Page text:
That was true in December 1945 for large numbers of LDS servicemen and -women, but not for all. In addition to those who, sadly, would not be coming home for that or any other Christmas, there were others who had not yet been discharged and were on occupation duty in Europe or Asia.
For my father, Christmas 1945 was his third in the army. He spent it in Vienna, where he was a clerk in the headquarters of the Vienna Area Command.
My mom made it home that year, shortly after Thanksgiving, driving in a blizzard between Albuquerque and Salt Lake. She and the others with her bought civvies before they started out, because the MPs were stopping cars with military personnel due to the storm. But she made it home. She’d missed three Christmases in the service.
Comment by Ardis E. Parshall — December 23, 2012 @ 10:08 pm
My grandfather missed Hanukah that year, I honestly don’t know if he was home in time for Christmas. (My grandmother was Catholic, but even after being members of the LDS church for 30 years, they talk about their first Hanukah together, with my grandmother pregnant, and using the candles and Menorah she bought hoping my grandfather would be home in 1945.)
For Mormons, I guess their wouldn’t have been as much horror from the discovery of the Holocaust. For my grandfather, his father and two aunts, who were the only family members still alive in 1945, it was still horrifying, every time their was a hope that maybe someone else had survived, and then the confirmation that they had not. I know my grandfather had very mixed feelings about coming home without going to try to find relatives in Germany. After he returned home, he never left the US again, except for several short trips to Canada. Even when he had a chance to go later in life, he couldn’t bring himself to return to the continent where all his relatives had been rounded up, from half a dozen countries, and exterminated.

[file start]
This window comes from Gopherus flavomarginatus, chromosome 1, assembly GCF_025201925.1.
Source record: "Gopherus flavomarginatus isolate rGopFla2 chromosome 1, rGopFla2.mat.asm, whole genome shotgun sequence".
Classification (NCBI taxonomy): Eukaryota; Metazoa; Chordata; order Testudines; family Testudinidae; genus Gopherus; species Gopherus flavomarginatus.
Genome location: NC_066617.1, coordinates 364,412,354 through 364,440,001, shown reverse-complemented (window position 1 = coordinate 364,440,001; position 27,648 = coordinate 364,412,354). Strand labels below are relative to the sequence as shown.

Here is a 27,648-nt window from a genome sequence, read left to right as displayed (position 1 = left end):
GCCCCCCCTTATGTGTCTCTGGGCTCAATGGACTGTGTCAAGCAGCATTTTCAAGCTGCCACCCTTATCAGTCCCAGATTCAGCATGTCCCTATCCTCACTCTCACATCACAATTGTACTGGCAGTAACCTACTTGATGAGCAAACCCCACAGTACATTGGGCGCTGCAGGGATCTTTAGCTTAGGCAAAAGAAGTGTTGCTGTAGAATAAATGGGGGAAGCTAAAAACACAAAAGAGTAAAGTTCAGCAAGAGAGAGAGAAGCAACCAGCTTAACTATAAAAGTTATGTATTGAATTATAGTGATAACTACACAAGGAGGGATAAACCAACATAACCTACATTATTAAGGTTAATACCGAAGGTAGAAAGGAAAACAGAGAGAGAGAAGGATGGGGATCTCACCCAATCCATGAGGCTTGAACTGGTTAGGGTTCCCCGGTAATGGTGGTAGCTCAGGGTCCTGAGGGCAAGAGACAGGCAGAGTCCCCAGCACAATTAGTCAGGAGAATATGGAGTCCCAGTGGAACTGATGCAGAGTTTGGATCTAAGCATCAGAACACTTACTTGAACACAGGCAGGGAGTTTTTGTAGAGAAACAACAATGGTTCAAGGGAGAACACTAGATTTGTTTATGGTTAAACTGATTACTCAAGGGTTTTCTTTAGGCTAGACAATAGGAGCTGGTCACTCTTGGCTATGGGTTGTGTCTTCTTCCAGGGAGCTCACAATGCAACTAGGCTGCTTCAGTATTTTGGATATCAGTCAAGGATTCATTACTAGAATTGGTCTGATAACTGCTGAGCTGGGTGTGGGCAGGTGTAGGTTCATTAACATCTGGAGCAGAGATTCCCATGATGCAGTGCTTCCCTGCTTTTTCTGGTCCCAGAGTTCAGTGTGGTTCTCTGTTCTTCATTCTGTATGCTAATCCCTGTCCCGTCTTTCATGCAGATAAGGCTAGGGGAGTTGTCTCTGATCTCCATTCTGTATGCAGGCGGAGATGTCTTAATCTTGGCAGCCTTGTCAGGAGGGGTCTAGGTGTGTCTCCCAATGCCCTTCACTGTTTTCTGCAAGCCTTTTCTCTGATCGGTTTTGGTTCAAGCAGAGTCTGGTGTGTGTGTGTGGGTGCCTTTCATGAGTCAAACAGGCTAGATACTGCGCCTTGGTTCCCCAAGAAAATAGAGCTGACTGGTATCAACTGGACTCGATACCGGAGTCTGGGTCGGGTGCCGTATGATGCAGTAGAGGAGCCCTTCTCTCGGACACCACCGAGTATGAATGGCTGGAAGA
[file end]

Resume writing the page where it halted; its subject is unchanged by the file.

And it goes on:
Sorry for the ramble. I assume this was meant as a simple welcome home. For my grandfather, nothing was simple about “coming home,” because he was the only member of his generation that still lived in 1945. Joining the church and doing the genealogy work that he could for those who had died brought some hope, but his frustration at the requirements for submitting names, and the fact that he had the names of about 20 relatives who only appeared in letters, (and so their work has never been done) still bothered him as a temple worker for more than 15 years.
To me, the soft texture of the servicemen- and women in this drawing also evokes a sense of being home in spirit only. Kind of like they are echoing the sentiment in the hymn “The Wintry Day Descending to Its Close” where the ex-pat author longs to be home in the Wasatch Mountains.
In any case, happy holidays to the Keepapitchinin community!
Comment by David Y. — December 24, 2012 @ 10:17 am
I don’t know where my grandfathers were for Christmas 1945, but I assume one grandfather was undoubtedly still with the occupying forces in Europe, since he was relocating war refugees and doing other things of that sort. I do wish we’d asked more questions about his war service — it wasn’t until after he had died that any of us found out that he’d been involved with processing and cataloging the contents of Hitler’s Eagle’s Nest. (Hoping I got that detail right!)